A 70-year-old female with exertional dyspnoea was found to have basal septal hypertrophy (BSH), or a ‘basal septal bulge’, with evidence of mild left ventricular outflow tract obstruction (LVOT) at rest on her initial echocardiogram. She was usually fit and well with no significant past medical history. She had no history of hypertension. She had never smoked. There was no family history of hypertrophic cardiomyopathy (HCM). A cardiac MRI did not demonstrate any typical features of HCM. ECG showed sinus tachycardia with a rate of 101 bpm but was otherwise unremarkable. She was referred for exercise echocardiography to assess for latent LVOT obstruction. Prior to commencing exercise, her LVOT gradient was re-assessed at rest. Her LVOT gradients were 30 mmHg at rest, 49 mmHg during Valsalva and 91 mmHg on standing. A diagnosis of significant latent LVOT obstruction was made and the patient was started on bisoprolol, a cardioselective beta-blocker. Bisoprolol was slowly uptitrated from 1.25 mg to 5 mg once daily, following which the patient reported a significant improvement in her symptoms with an improved exercise capacity. Follow-up echocardiography demonstrated a dramatic reduction in LVOT gradient, with a maximum of 11 mmHg assessed both with Valsalva and on standing. This case is a reminder that patients with a ‘common’ basal septal bulge can develop significant LVOT obstruction, the symptoms of which may respond to pharmacological therapy. Orthostatic assessment of LVOT gradient using echocardiography should be considered during standard LVOT obstruction provocation manoeuvres such as a Valsalva.
Differentiation between basal septal hypertrophy (BSH) and hypertrophic cardiomyopathy (HCM) may be challenging. Key factors favouring HCM include a positive family history of HCM or sudden cardiac death, septal thickness >15 mm/posterior wall thickness >11 mm, systolic anterior motion of the anterior mitral valve (SAM), late gadolinium enhancement on cardiac MRI, a causative genetic mutation associated with HCM and an abnormal ECG.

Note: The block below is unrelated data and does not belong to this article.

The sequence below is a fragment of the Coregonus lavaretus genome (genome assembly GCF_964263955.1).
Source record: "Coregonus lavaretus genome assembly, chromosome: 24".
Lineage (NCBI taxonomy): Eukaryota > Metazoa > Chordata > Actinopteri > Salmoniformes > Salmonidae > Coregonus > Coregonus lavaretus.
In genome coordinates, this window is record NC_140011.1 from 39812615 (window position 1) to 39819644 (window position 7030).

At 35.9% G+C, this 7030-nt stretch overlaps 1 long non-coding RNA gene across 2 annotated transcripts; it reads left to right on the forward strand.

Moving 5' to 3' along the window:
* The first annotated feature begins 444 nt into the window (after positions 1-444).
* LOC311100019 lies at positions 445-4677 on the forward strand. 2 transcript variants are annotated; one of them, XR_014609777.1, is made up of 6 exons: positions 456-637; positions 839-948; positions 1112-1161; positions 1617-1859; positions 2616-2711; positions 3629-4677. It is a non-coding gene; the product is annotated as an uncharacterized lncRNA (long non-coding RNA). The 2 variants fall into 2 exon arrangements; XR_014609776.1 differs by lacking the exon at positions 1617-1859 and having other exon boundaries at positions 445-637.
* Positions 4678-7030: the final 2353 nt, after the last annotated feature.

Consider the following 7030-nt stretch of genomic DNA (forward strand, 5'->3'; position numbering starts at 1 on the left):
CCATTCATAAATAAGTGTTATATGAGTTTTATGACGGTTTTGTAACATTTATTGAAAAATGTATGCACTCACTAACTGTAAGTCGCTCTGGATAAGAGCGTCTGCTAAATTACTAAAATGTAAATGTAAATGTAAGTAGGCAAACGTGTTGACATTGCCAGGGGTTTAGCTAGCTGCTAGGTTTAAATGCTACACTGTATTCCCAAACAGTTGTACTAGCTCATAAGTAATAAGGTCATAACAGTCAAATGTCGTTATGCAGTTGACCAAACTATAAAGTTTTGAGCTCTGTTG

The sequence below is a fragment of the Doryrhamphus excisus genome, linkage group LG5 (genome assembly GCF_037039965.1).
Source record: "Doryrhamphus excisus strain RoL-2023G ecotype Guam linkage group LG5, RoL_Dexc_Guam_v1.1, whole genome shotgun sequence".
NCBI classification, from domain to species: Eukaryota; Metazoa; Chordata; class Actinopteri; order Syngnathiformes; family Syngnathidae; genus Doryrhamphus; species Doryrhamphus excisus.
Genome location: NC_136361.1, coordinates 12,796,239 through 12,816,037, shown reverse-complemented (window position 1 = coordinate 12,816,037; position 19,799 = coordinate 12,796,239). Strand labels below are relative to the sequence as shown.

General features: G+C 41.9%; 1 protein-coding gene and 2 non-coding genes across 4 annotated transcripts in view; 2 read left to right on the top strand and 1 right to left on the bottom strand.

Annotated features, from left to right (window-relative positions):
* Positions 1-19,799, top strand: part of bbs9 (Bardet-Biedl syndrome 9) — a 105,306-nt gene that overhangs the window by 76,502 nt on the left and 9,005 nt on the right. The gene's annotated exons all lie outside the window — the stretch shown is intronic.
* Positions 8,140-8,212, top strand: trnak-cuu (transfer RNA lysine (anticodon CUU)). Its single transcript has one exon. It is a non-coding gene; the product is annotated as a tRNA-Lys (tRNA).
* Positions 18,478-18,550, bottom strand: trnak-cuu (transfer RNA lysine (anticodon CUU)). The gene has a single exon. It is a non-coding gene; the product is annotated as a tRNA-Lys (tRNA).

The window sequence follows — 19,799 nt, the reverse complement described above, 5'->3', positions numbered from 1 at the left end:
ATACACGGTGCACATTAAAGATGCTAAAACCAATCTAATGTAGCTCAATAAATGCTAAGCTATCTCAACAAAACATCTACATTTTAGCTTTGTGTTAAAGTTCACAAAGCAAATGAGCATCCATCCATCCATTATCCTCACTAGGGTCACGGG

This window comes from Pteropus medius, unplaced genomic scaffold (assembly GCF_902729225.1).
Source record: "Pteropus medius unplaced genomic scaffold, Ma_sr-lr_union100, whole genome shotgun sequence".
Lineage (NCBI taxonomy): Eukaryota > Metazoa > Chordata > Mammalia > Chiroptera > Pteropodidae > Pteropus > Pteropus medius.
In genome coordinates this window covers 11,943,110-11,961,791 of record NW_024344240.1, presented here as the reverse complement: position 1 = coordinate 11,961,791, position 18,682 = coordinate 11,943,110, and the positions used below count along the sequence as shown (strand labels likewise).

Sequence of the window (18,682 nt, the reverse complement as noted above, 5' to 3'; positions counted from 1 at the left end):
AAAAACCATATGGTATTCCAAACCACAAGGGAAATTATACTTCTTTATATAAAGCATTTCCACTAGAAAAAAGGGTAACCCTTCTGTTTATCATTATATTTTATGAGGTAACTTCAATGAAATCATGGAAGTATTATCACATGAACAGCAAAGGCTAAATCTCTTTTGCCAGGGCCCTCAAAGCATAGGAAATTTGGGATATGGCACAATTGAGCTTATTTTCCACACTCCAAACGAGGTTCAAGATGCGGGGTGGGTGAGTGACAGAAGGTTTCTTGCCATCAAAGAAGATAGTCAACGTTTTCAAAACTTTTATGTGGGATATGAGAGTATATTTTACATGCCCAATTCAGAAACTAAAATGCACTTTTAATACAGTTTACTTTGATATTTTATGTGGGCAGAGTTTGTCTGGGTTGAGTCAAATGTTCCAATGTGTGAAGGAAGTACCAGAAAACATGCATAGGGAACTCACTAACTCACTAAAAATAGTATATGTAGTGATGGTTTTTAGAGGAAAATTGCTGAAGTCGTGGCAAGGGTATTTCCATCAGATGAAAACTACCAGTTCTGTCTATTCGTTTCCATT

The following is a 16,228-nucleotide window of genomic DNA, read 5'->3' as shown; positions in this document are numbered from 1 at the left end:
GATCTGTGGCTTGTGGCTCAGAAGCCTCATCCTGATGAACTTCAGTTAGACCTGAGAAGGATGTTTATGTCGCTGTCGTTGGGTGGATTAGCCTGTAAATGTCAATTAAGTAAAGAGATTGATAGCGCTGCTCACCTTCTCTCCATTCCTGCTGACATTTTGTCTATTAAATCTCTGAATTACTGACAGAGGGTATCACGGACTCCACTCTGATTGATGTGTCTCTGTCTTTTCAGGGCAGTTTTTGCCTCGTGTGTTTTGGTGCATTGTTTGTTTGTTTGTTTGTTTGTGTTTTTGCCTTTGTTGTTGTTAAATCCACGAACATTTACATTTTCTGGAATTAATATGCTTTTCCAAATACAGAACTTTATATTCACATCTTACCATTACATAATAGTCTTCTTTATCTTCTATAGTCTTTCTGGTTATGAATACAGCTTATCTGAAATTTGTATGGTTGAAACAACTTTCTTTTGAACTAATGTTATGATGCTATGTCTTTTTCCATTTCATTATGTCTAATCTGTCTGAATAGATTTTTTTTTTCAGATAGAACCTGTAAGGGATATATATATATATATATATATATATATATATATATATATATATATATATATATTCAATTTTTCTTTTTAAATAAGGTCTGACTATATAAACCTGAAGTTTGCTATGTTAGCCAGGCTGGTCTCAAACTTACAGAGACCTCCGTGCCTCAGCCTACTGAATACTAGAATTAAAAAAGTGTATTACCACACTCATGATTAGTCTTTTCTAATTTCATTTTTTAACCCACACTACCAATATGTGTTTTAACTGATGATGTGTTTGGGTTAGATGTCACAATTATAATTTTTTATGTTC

Significant LVOT obstruction may develop in patients with BSH and is potentially responsive to pharmacotherapy.
Standing reduces venous return, resulting in decreased LV volume. Compensatory mechanisms to maintain cardiac output involve sympathetic nervous system activation leading to increased LV contractility and subsequent increased LVOT gradient.
Significant LVOT obstruction may be unmasked by an orthostatic posture.
Orthostatic LVOT gradient assessment should be part of the routine echocardiographic assessment of all patients with an increased LVOT gradient at rest.
The post-prandial state has been associated with increased LVOT gradient due to splanchnic dilatation and the consequent increased cardiac output required to maintain blood pressure. Post-prandial status should therefore be considered when assessing LVOT gradient.
Jack Parnell, Mehak Tahir and Benoy Nalin Shah
A 62-year-old man admitted with palpitations had a 12-lead ECG that revealed atrial flutter with 2:1 AV block (rate 150bpm). Transthoracic echocardiography (TTE) revealed normal left ventricular size with impaired systolic function and severe MR. No MV prolapse was seen. The admitting doctor informed the patient that mitral valve surgery was the likely outcome. However, after senior review, the patient was commenced on rate-control, diuretic and anticoagulant medications. He was discharged and returned six weeks later for direct current cardioversion, which successfully restored sinus rhythm. TTE two months later showed normal LV function and trivial MR. This case highlights the importance of understanding the mechanism underlying MV dysfunction. The mitral annulus is a thin fibrofatty ring that geometrically resembles a parabola; its sphincteric contraction reduces MV annular area by ∼25% during the cardiac cycle, facilitating normal leaflet coaptation. Consequently, the onset of atrial flutter – and loss of annular contraction – resulted in MR and this was exacerbated by the rapid heart rate, which reduces the normal ventricular closing forces on the valve leading to incomplete mitral leaflet coaptation. Clinicians are reminded that atrial arrhythmias with high heart rates can disrupt normal MV function, producing MR which can be resolved by treating the underlying abnormality (i.e. atrial arrhythmia) and thus avoiding unnecessary cardiac surgery.